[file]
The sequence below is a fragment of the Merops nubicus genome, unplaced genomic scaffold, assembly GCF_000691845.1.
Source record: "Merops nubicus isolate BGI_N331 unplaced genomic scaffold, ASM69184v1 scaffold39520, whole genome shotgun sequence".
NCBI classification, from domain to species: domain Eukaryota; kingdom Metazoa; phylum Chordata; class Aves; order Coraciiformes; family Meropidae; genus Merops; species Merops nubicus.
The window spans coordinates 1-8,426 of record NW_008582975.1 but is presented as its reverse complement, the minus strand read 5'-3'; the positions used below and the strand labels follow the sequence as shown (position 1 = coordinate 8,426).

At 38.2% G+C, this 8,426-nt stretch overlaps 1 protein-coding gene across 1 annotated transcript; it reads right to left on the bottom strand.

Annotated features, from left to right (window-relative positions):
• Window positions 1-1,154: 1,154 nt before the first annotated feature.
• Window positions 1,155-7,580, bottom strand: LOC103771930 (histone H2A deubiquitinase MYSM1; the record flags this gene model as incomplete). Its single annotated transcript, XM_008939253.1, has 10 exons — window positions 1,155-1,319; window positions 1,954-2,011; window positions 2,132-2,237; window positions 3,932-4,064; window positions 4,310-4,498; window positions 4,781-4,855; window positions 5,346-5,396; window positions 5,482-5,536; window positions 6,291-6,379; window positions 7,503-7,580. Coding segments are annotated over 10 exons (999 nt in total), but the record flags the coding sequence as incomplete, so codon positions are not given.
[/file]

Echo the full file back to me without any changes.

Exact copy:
The sequence below is a fragment of the Merops nubicus genome, unplaced genomic scaffold, assembly GCF_000691845.1.
Source record: "Merops nubicus isolate BGI_N331 unplaced genomic scaffold, ASM69184v1 scaffold39520, whole genome shotgun sequence".
NCBI classification, from domain to species: domain Eukaryota; kingdom Metazoa; phylum Chordata; class Aves; order Coraciiformes; family Meropidae; genus Merops; species Merops nubicus.
The window spans coordinates 1-8,426 of record NW_008582975.1 but is presented as its reverse complement, the minus strand read 5'-3'; the positions used below and the strand labels follow the sequence as shown (position 1 = coordinate 8,426).

At 38.2% G+C, this 8,426-nt stretch overlaps 1 protein-coding gene across 1 annotated transcript; it reads right to left on the bottom strand.

Annotated features, from left to right (window-relative positions):
• Window positions 1-1,154: 1,154 nt before the first annotated feature.
• Window positions 1,155-7,580, bottom strand: LOC103771930 (histone H2A deubiquitinase MYSM1; the record flags this gene model as incomplete). Its single annotated transcript, XM_008939253.1, has 10 exons — window positions 1,155-1,319; window positions 1,954-2,011; window positions 2,132-2,237; window positions 3,932-4,064; window positions 4,310-4,498; window positions 4,781-4,855; window positions 5,346-5,396; window positions 5,482-5,536; window positions 6,291-6,379; window positions 7,503-7,580. Coding segments are annotated over 10 exons (999 nt in total), but the record flags the coding sequence as incomplete, so codon positions are not given.